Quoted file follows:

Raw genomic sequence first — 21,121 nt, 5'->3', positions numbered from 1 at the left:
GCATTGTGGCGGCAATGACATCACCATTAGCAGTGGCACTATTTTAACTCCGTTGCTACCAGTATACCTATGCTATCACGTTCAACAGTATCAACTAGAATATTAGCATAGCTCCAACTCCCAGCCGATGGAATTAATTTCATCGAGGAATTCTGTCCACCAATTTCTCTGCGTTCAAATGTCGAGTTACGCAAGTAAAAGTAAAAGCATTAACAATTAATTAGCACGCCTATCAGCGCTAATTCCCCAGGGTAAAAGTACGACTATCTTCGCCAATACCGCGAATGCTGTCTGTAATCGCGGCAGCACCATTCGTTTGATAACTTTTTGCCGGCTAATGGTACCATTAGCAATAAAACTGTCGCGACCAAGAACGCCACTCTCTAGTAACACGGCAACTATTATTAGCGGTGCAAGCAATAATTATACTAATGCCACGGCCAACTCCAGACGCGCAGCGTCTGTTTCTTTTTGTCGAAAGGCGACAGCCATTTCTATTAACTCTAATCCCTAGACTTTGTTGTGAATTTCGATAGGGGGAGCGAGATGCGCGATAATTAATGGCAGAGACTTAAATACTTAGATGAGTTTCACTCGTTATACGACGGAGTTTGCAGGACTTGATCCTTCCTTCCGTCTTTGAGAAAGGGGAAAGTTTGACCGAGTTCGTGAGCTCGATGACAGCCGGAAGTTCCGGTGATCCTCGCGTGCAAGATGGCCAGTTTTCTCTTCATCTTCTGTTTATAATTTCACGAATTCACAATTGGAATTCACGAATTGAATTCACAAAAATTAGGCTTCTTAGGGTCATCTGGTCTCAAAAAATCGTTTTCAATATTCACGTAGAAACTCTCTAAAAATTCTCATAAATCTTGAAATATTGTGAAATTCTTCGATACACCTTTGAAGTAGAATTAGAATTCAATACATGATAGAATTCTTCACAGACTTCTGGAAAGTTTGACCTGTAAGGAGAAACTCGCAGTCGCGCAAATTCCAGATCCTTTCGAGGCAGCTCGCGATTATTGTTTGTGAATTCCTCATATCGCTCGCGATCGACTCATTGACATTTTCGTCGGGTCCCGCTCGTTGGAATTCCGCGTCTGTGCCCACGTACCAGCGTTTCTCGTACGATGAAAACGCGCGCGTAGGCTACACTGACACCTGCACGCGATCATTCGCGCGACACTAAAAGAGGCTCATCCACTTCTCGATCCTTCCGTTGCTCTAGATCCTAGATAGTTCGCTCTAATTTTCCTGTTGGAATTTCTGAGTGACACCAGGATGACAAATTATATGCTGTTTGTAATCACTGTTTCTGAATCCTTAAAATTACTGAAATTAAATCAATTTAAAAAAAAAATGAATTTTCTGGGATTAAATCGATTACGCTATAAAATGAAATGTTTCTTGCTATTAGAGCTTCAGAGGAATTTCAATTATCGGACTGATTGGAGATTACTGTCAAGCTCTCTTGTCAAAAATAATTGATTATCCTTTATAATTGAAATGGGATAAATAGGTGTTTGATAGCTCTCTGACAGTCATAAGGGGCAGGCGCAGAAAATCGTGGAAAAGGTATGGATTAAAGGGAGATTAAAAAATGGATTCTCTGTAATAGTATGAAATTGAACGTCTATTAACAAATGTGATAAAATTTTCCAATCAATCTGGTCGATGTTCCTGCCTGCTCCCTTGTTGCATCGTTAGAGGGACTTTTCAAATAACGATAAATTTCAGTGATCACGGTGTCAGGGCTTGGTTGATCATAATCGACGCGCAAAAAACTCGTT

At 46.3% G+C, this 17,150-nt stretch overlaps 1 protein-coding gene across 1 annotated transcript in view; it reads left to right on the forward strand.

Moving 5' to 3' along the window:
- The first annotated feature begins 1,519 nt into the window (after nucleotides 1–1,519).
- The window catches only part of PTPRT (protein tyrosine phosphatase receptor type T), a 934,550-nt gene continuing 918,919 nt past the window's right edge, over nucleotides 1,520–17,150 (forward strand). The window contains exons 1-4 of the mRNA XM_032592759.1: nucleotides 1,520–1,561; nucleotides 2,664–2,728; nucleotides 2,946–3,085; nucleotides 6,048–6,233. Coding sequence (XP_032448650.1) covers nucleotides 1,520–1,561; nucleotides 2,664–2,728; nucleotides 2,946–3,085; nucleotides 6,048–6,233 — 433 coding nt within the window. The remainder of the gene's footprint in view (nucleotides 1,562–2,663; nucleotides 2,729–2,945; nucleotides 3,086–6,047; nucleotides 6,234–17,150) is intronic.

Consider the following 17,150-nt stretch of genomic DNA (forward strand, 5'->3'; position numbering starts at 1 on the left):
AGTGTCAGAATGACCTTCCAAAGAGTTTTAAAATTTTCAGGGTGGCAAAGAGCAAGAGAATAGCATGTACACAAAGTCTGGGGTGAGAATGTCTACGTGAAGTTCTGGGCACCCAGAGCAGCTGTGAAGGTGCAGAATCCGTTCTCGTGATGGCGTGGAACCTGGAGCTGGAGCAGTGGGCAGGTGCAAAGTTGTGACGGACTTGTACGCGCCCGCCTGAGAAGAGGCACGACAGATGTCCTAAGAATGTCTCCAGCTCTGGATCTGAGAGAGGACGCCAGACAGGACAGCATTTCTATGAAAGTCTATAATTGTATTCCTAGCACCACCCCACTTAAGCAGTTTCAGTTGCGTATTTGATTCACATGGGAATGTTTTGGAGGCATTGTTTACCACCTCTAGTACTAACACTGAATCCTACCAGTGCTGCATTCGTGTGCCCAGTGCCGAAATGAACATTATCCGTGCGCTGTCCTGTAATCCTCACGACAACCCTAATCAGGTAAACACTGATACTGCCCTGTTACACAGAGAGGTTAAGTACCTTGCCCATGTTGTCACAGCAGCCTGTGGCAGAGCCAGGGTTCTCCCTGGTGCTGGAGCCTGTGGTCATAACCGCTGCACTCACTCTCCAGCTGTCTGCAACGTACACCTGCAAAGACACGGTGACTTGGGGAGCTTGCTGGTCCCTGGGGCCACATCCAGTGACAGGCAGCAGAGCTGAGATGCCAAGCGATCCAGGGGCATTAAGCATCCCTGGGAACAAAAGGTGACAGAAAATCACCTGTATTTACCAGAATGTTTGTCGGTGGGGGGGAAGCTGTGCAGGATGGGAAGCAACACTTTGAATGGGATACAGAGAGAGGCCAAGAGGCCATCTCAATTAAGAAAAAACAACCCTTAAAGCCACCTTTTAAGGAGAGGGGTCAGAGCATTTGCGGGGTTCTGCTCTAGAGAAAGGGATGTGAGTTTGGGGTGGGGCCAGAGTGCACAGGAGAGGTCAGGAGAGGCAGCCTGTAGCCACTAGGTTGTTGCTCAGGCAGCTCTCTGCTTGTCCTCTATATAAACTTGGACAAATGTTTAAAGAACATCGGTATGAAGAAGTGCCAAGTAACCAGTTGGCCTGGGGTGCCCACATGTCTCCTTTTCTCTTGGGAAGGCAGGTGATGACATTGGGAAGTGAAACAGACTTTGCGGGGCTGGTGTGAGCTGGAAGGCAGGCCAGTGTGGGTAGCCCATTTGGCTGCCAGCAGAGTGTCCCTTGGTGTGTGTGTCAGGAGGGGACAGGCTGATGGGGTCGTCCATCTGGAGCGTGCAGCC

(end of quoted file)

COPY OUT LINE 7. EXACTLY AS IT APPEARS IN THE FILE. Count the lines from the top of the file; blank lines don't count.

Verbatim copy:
Consider the following 17,150-nt stretch of genomic DNA (forward strand, 5'->3'; position numbering starts at 1 on the left):